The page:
Sun Valley joins climate pact

SUN VALLEY, Idaho – Sun Valley has become the latest ski town to join the Mayors Climate Protection Agreement. Signing the agreement obligates the town to meet the provisions of the Kyoto Protocol.

As of mid-January, 369 municipalities, including Durango, had joined the pact. Many ski towns have also signed on, including: Aspen, Basalt, Frisco, Steamboat Springs and Telluride; Utah’s Park City; Wyoming’s Jackson; and New Mexico’s Ruidoso.

“We need to do our part,” said Sun Valley Mayor Jon Thorson. “We need to stand up and be counted, and this is a good starting point.”

If Sun Valley keeps its commitment, it is supposed to do a baseline of the community’s emissions for greenhouse gases for 1990, then aim to reduce those emissions by 7 percent by the year 2012.

What can communities do to reduce greenhouse gases? A town government can put its own house in order, by increasing the average fuel efficiency of the municipal fleet of vehicles. The mayors’ plan also recommends greater urban density and walkable communities.

Heating and electrical use in buildings is responsible for even more greenhouse gases than transportation. Consequently, energy efficiency is a major component of all strategies to slow global warming.

“Looking at the goals, they’re big,” said Councilwoman Ann Agnew. “What they (the agreement) ask us to do is going to be inconvenient and on some levels expensive.”

Councilman Nils Ribi stressed the urgency of action. He cited a study done on behalf of Park City Mountain Resort that predicts a significantly shortened ski season within just 30 years. “However, in 100 years, if we don’t have a ski resort, that’s the least of our problems,” he said.

Sun Valley last year tried to cap the size of homes at 10,000 feet, but withdrew the plan after very vocal opposition.

Last year the town of Gunnison signed the U.S. Mayors Climate Protection Agreement. How well is it doing to live up to this new commitment to reduce greenhouse emissions to less than those in 1990?

“Don’t ask,” responds George Sibley, a member of the committee that is rewriting Gunnison’s master plan. “I feel truly confounded by how difficult it is to generate specific objectives and action steps that say, in effect, ‘over the next 20 years we are going to change the way we live in Gunnison.’” Sibley, writing inColorado Central Magazine, pointed out that Gunnison and Crested Butte get great amounts of sunshine, but have few solar collectors. “Virtually everything we need in the coldest place in the United States comes into the valley in big trucks or pipes,” he points out. He also notes, the economy depends a great deal on “SUV tourism, electric ski lifts, and methane-farting cows.”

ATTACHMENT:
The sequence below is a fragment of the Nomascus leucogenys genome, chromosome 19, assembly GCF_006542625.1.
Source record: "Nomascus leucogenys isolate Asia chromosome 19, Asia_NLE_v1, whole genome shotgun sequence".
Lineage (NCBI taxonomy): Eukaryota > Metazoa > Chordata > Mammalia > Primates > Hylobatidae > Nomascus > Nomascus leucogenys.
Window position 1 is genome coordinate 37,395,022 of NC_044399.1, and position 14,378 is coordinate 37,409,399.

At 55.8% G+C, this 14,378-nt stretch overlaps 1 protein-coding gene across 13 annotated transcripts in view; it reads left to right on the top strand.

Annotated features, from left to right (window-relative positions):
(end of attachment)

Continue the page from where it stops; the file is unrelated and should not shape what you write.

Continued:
To meet even the Kyoto reductions by 2025, never mind the 50 percent reduction the scientists say we need, according to Sibley, there is only one solution: entirely phase out the local use of the automobile.


 


Chinese tourism bubble bursts

WHISTLER, B.C. – Tourism operators in the Pacific Rim – which some definitions have extended as far as the Rocky Mountains – have been salivating for several years about the day when the Chinese become tourists in large numbers.

In Canada, that day is likely to be sooner than in the United States, because of somewhat friendlier Chinese-Canadian relations. For some time, China has been considering granting something called approved destination status for Canada. Currently, only Chinese traveling on business or visiting their families in Canada can obtain exit visas.

But Ralph Forsyth, a municipal councilor in Whistler, argues against over-stated expectations once the door is fully opened. Writing inPique, Forsyth quotes two books,One Billion CustomersandChina’s Outbound Tourism, that probe China’s growing discretionary income.

Their evidence, buttressed by a report from theEconomistmagazine, suggests that most first-time travelers from China are deeply frugal and usually visit the most famous attractions. Favoring poor hotel rooms and cheap food, they instead spend their money on luxury branded goods. “In 2005, they spent more on shopping, per day and per trip, than travelers from Europe, Japan or America,” said theEconomist. The Chinese appetite for shopping is equaled only by a lust for gambling.

On the other hand, an estimated 1.5 million Chinese are being introduced to skiing per year, if only 7 percent of Chinese skiers own their own equipment.